The Poems of Others

In her essay “The Holograph,” poet Brenda Hillman speaks of handwriting a poem over and over as a method of revision in her own practice:

Emerging signs are very close to the nerves of the hand. Seeing a letter formed in stages… pulled into the thread or wick, to the thing of the word itself, gives a sense of participatory process, that the poem is still unfolding, that all of its unconscious dream nature has not yet been foreclosed upon.…

Hillman writes too about our “atavistic connections to the written expression.” Thinking about that “atavistic” quality, that reversion to the ancestral, Poetry Daily asked each member of its new editorial board to name the poem that first sparked poetry in them—the first poem they read that gave them permission to write poetry or the idea that they might write it—the poem that led them down the path to becoming a poet.

We then asked each editor to write about that special experience and to create a writing prompt for others based on an observation about the poem. We also asked them, finally, to handwrite that poem—as a kind of homage to its maker, the poet who came before—and an homage to the poem itself as a thing that first sparked their writing.

“I also like to recopy poems other than my own onto new pages,” Hillman observes in conclusion to her essay, “because there is an intimacy about that as well.”

We are excited to present to you these sixteen intimate homages to the relationship between poet as reader and poet as writer, and to what sparks poetry.

Eric Pankey on W.S. Merwin’s “When You Go Away”

How, I had wondered—an undergraduate led to W. S. Merwin’s The Lice by my teachers Marcia Southwick and Larry Levis at the University of Missouri (it must have been 1979)—does one redeem a tired, conventional lyric subject like longing?  The premise of “When You Go Away,” is familiar: when the lover is separated from the beloved, the order of the world changes. Given the limits of this conventional subject, how did Merwin make a thing both faithful to its convention and new? I found an answer to my question in the complexity of the poem’s final lines: “my words are the garment of what I shall never be / Like the tucked sleeve of a one-armed boy.”

In the line preceding those last two, the lover recalls that he is “the reason,” but the reason for what? The beloved’s departure and present absence? The lover addresses the absent beloved, but absent, how can he be heard? His words are a “garment,” but what is their function? Do they shelter the body? Do they ornament the body? Do they cloak and conceal the body? Do they wrap and reveal the body?

Then, in the second half of that penultimate line, the garment metaphor is modified, and while the metaphor becomes more specified by that modification, it becomes more various and tangled as well: “my words are the garment of what I shall never be.” The speaker’s words clothe a future negation, not so much of the beloved’s absence, which thus far has been the subject of the poem, but of what the self—the lover—will not achieve. What is that? I do not know, and when I think the next and final line will answer all the above questions, it instead adds to them. The metaphor of the word-garment is further modified by a simile: “my words are the garment of what I shall never be / Like the tucked sleeve of a one-armed boy.”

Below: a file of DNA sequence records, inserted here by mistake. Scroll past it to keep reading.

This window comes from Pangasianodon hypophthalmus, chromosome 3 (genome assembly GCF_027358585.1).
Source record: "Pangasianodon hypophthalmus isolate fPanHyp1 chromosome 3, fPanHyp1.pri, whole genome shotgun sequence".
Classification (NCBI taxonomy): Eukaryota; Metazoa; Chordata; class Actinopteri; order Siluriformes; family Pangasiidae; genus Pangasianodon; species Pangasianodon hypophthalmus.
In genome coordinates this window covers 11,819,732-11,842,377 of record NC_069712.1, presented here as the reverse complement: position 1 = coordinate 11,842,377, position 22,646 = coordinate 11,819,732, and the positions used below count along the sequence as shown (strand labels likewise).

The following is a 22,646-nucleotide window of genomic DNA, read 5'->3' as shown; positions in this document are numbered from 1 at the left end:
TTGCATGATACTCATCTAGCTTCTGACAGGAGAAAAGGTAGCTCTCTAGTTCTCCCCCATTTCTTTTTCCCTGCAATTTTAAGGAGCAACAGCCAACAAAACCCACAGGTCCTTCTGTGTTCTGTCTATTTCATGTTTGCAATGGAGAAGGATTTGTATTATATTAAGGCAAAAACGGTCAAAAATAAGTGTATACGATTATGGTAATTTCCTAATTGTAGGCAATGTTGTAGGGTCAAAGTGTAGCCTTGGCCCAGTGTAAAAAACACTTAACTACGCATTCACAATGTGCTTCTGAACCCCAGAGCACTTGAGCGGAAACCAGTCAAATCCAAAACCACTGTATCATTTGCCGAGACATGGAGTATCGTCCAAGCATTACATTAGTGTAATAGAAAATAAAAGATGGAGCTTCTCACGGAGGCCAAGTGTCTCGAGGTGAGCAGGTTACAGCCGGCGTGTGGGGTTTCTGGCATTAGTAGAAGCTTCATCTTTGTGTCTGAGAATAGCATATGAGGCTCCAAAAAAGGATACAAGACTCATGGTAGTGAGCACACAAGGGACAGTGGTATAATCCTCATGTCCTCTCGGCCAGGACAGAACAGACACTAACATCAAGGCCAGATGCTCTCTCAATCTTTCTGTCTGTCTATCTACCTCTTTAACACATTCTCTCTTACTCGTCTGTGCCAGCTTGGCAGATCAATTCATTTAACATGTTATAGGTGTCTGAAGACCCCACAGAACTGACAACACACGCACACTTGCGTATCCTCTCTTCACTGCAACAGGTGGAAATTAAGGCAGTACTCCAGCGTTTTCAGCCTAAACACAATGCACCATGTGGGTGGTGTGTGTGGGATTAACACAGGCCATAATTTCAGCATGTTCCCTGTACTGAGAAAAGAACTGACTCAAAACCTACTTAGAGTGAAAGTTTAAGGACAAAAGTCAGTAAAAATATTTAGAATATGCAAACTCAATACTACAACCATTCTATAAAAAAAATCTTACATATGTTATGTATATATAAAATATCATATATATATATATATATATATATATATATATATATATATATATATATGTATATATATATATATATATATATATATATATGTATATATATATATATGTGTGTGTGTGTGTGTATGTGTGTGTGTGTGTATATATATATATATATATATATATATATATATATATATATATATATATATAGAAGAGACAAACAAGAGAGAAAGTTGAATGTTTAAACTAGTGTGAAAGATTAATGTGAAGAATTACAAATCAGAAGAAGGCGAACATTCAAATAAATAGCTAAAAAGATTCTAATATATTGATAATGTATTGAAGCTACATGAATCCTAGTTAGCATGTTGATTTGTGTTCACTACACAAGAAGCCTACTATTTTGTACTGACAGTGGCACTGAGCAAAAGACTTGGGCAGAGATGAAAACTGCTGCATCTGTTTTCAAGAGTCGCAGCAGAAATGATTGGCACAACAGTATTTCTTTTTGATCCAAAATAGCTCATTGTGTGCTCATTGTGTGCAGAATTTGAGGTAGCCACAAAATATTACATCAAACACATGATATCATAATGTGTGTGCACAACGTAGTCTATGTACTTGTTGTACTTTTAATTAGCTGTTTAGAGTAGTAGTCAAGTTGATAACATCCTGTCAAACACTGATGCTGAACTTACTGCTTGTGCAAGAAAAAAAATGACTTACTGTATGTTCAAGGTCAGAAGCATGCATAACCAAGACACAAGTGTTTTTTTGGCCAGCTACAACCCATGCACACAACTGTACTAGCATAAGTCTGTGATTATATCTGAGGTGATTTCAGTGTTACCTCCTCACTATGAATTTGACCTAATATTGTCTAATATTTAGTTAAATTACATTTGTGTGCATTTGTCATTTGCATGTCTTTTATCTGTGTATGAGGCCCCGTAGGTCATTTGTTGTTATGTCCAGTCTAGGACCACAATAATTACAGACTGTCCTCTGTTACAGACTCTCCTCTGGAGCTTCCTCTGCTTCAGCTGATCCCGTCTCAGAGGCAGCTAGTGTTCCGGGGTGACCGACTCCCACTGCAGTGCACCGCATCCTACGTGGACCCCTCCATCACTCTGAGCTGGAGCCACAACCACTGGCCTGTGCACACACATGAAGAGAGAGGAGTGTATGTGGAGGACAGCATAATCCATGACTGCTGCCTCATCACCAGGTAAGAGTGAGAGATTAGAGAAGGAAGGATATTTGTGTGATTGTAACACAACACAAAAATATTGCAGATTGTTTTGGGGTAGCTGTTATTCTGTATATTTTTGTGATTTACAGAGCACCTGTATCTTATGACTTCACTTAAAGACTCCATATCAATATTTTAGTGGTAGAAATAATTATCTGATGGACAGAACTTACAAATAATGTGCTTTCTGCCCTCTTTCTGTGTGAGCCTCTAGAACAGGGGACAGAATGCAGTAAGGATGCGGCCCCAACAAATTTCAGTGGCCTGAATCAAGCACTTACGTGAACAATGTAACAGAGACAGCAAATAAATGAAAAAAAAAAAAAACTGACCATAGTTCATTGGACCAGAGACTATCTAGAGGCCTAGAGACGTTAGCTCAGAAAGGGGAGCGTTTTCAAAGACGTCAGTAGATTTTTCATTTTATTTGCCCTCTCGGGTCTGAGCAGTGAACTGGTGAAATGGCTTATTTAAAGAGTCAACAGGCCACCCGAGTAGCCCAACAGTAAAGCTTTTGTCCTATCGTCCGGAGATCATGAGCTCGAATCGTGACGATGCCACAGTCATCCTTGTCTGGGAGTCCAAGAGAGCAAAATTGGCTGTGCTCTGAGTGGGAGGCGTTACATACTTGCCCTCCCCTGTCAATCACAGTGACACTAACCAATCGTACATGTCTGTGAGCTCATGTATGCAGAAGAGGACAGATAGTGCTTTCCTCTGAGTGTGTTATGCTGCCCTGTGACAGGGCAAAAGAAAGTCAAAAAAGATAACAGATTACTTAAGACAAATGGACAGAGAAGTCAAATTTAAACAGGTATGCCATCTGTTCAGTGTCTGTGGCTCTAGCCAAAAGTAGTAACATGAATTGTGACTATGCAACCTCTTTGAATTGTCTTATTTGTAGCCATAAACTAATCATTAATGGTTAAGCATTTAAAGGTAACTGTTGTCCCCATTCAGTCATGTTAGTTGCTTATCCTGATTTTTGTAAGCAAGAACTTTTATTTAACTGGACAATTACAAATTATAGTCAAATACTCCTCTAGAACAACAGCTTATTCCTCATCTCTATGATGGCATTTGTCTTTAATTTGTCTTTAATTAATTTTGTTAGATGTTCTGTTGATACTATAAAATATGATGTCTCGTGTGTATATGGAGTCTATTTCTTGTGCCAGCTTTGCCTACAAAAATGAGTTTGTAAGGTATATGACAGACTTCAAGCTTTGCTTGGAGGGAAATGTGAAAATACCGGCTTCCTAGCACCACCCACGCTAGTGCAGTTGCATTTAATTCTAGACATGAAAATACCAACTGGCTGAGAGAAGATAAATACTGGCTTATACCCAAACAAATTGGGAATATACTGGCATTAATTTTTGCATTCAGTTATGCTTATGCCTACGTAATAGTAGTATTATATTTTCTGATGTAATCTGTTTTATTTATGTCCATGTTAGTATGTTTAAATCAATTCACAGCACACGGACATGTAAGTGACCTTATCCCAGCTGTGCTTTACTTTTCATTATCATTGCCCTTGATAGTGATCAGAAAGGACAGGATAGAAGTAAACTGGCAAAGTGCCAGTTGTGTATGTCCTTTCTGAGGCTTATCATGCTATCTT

In what way are his words, which are garments, like the garment that is “the tucked sleeve of a one-armed boy”? Are his words meant to expose or hide a lack? Is the tucked sleeve an image of what fails to fill it—the boy’s missing arm? Or is the sleeve, tucked, not dangling, an attempt not to call attention to that which is missing—the phantom limb that feels but is not there? These are the sorts of questions I was asking myself when I first came upon the poem and the intricacy of this image. I am still asking them. But I realized then that it is the marriage of convention with the particular and peculiar vision of an individual poet that can redeem the conventional from all its previous iterations, that one must not avoid the conventional, but play one’s individual changes upon it.

Writing Prompt

Pick one of the lyric sub-genres below:

The love poem
The aubade
The nocturne
The pastoral
The elegy

Using you own particular and peculiar lexicon and sense of metaphor and line, make a version of one of these poems that we recognize both as participating in the conventions of the sub-genre and pushing toward something only you could write.

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Eric Pankey

Eric Pankey

Eric Pankey is the author of many collections of poetry. A new book, THE OWL OF MINERVA, is forthcoming from Milkweed Editions in 2019. His work has been support by The National Endowment for the Arts, The Ingram Merrill Foundation, The Brown Foundation, and the John Simon Guggenheim Memorial Foundation. He is Professor of English and Heritage Chair in Writing at George Mason University, where he teaches in the BFA and MFA programs. More at